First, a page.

Will ‘Oppenheimer’ change our views on nuclear weapons?

By Tara Sonenshine, Professor of Public Diplomacy at The Fletcher School

Movie fans are coming out in droves to see “Oppenheimer,” Christopher Nolan’s epic film centered around one of the chief scientists behind the construction of the atom bomb. After five days of release, theaters were already reporting milestone attendance, with ticket sales surpassing $100 million.

For those who have not seen the film, the three-hour biopic is about the famed physicist who worked on the top-secret Manhattan Project that developed the atomic bombs dropped on the Japanese cities of Hiroshima and Nagasaki in August 1945.

Thousands of scientists, including the theoretical physicist J. Robert Oppenheimer, took part in the Manhattan Project, often while they and their families were lodged at secret military bases in remote locations.

So, is the film accurate — and does it matter?

According to Oppenheimer’s grandson, Charles, the biopic, based on the Pulitzer Prize-winning 2005 biography, “American Prometheus: The Triumph and Tragedy of J. Robert Oppenheimer,” is mostly historically accurate.

Details of the movie that have been independently corroborated include that Oppenheimer came to regret the decision to use the bomb and that President Truman had no use for the scientist’s complaints after the fact.

Beyond the 200,000 estimated deaths at Hiroshima and Nagasaki were countless with severe burns.

Films mirror life. Sadly, despite many calls for global disarmament, an arms race followed World War II, principally between the United States and the Soviet Union. Today, the world is still awash in nuclear weapons.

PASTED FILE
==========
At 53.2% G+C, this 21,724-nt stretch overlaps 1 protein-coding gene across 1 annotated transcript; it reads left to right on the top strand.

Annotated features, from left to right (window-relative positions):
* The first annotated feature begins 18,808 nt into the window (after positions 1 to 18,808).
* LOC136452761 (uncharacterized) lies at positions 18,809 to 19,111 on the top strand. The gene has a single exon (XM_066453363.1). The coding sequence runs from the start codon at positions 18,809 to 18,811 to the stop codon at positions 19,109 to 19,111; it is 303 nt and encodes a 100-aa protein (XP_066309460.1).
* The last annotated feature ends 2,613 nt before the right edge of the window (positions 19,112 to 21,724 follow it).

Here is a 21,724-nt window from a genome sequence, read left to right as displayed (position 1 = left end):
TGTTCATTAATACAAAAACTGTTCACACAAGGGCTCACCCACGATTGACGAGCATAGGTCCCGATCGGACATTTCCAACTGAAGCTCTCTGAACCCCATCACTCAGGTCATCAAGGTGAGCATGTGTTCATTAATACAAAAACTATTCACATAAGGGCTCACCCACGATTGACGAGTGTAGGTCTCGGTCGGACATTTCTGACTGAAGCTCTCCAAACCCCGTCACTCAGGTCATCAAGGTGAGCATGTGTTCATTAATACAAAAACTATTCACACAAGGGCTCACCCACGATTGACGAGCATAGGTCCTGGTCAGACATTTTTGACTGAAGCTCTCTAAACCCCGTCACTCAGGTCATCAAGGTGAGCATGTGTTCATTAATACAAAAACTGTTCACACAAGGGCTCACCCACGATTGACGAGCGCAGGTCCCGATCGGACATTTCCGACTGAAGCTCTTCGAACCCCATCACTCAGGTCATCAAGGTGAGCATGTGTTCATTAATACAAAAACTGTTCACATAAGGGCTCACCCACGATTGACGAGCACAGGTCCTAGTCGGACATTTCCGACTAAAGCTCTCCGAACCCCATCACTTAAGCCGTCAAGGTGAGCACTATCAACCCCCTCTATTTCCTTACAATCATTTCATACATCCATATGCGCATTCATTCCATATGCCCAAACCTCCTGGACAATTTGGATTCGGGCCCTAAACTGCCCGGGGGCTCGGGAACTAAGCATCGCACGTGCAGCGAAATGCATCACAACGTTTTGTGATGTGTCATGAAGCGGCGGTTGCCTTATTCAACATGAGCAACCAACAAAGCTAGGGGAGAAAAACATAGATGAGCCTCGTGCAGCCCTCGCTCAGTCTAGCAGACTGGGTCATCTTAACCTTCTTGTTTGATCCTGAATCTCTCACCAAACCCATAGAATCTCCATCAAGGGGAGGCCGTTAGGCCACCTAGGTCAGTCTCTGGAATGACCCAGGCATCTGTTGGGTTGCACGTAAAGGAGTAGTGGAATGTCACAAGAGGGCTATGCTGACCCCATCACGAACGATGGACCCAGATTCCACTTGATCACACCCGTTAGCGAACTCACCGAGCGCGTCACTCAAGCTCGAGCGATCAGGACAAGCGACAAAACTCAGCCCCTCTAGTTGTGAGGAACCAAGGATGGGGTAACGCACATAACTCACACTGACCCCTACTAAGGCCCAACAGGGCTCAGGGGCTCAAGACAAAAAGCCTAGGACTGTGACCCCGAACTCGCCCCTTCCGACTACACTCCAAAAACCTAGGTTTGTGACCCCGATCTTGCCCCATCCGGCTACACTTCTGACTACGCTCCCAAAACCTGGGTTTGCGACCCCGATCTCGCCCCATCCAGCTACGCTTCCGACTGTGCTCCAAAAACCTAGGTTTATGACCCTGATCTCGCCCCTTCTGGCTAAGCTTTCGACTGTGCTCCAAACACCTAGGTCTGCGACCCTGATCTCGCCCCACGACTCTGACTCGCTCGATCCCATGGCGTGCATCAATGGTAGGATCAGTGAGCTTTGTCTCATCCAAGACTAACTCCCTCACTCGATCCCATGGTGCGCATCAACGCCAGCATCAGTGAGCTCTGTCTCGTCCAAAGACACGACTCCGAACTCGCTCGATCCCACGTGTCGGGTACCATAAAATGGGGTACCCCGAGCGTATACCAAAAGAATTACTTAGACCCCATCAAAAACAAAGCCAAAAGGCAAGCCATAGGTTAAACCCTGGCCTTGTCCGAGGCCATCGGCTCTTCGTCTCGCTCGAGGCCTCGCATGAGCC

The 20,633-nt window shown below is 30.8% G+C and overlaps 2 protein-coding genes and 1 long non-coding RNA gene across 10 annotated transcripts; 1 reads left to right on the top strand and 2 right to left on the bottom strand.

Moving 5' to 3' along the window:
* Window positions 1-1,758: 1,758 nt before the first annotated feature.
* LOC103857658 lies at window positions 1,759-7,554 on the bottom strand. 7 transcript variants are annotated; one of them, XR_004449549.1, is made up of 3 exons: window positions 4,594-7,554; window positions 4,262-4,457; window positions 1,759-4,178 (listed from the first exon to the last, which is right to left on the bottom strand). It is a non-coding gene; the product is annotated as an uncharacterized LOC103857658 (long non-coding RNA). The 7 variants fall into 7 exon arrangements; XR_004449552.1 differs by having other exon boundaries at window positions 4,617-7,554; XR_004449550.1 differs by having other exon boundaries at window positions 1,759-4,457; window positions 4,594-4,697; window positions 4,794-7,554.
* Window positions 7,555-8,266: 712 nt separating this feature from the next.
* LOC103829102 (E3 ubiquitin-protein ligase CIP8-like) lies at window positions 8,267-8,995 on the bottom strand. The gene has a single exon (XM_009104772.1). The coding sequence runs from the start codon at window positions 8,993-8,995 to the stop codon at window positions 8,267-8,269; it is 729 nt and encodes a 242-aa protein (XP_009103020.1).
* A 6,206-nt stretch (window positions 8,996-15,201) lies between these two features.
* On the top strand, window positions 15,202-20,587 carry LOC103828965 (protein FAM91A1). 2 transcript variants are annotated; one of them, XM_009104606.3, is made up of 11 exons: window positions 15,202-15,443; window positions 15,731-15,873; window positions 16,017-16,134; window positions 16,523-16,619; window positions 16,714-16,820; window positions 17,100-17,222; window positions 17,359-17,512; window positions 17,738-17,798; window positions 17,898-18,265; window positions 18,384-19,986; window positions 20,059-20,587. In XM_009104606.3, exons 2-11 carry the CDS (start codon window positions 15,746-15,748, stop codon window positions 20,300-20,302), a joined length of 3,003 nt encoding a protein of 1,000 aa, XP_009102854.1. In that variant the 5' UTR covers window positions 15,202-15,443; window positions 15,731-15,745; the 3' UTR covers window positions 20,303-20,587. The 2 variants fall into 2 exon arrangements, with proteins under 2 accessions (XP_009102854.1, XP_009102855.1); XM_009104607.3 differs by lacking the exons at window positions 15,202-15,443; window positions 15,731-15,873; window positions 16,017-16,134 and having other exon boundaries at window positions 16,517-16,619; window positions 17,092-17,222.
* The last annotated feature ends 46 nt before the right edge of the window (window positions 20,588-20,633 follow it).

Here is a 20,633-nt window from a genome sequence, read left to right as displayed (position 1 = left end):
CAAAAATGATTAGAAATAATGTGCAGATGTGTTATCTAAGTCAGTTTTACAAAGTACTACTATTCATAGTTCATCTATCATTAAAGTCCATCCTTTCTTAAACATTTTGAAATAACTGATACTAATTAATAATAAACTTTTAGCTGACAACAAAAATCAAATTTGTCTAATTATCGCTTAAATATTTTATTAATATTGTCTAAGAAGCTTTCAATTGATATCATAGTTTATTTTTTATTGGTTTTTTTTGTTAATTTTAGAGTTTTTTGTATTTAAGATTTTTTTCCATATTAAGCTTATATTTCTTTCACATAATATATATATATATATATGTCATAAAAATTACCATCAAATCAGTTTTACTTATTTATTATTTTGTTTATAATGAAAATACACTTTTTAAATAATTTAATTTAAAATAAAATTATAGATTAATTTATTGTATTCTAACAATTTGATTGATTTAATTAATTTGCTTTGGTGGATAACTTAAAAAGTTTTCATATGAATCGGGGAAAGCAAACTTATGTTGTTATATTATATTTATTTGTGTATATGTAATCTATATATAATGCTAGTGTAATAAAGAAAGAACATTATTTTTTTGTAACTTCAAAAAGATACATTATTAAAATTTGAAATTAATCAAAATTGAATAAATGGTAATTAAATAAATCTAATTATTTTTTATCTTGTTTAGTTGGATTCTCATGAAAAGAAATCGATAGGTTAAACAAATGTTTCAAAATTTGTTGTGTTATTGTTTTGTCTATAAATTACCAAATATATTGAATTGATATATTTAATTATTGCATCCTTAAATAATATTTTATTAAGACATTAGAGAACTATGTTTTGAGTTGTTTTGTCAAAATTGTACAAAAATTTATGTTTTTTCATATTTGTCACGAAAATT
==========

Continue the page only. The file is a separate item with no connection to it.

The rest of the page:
According to the Stockholm International Peace Research Institute (SIPRI) an independent international organization dedicated to researching conflict and arms control, we have nine nuclear-armed states: the United States, Russia, the United Kingdom, France, China, India, Pakistan, the Democratic People’s Republic of Korea (North Korea) and Israel.

“Of the total global inventory of an estimated 12,512 warheads in January 2023,” says SIPRI, “about 9,576 were in military stockpiles for potential use. Of those, an estimated 3,844 warheads were deployed with missiles and aircraft, and around 2000 — nearly all of which belonged to Russia or the USA — were kept in a state of high operational alert, meaning that they were fitted to missiles or held at airbases hosting nuclear bombers. America and Russia together possess almost 90 percent of all nuclear weapons.”

Countries continue to modernize their nuclear arsenals, and several deployed “new nuclear-armed or nuclear-capable weapon systems” in 2022.

“SIPRI’s estimate of the size of China’s nuclear arsenal increased from 350 warheads in January 2022 to 410 in January 2023, and it is expected to keep growing. Depending on how it decides to structure its forces, China could potentially have at least as many intercontinental ballistic missiles (ICBMs) as either the USA or Russia by the turn of the decade.”

Arms control agreements came about after the Cold War, but Russian President Vladimir Putin has rattled the nuclear saber many times, threatening to pull out of agreements and use tactical nuclear weapons in Ukraine.

And we face the prospect of conflict between Taiwan and China at a time when China is growing its nuclear arsenal.

The film “Oppenheimer,” like all soft-power projects, is meant to educate and inform audiences and to remind us how much damage and destruction the atomic weapon did in 1945. Our nuclear weapons today are much more powerful than the Manhattan Project’s atomic bomb.

It is well documented that when he met with President Harry S. Truman in October 1945, after the bombs had fallen, Oppenheimer said, “Mr. President, I feel I have blood on my hands.”

Now it falls to viewers to decide what we do today about nuclear weapons to avoid a similar situation, so that we don’t create a scientific capability that gets used out of fear and politics with the result that hundreds of thousands of people die.

(This post was republished from The Hill.)

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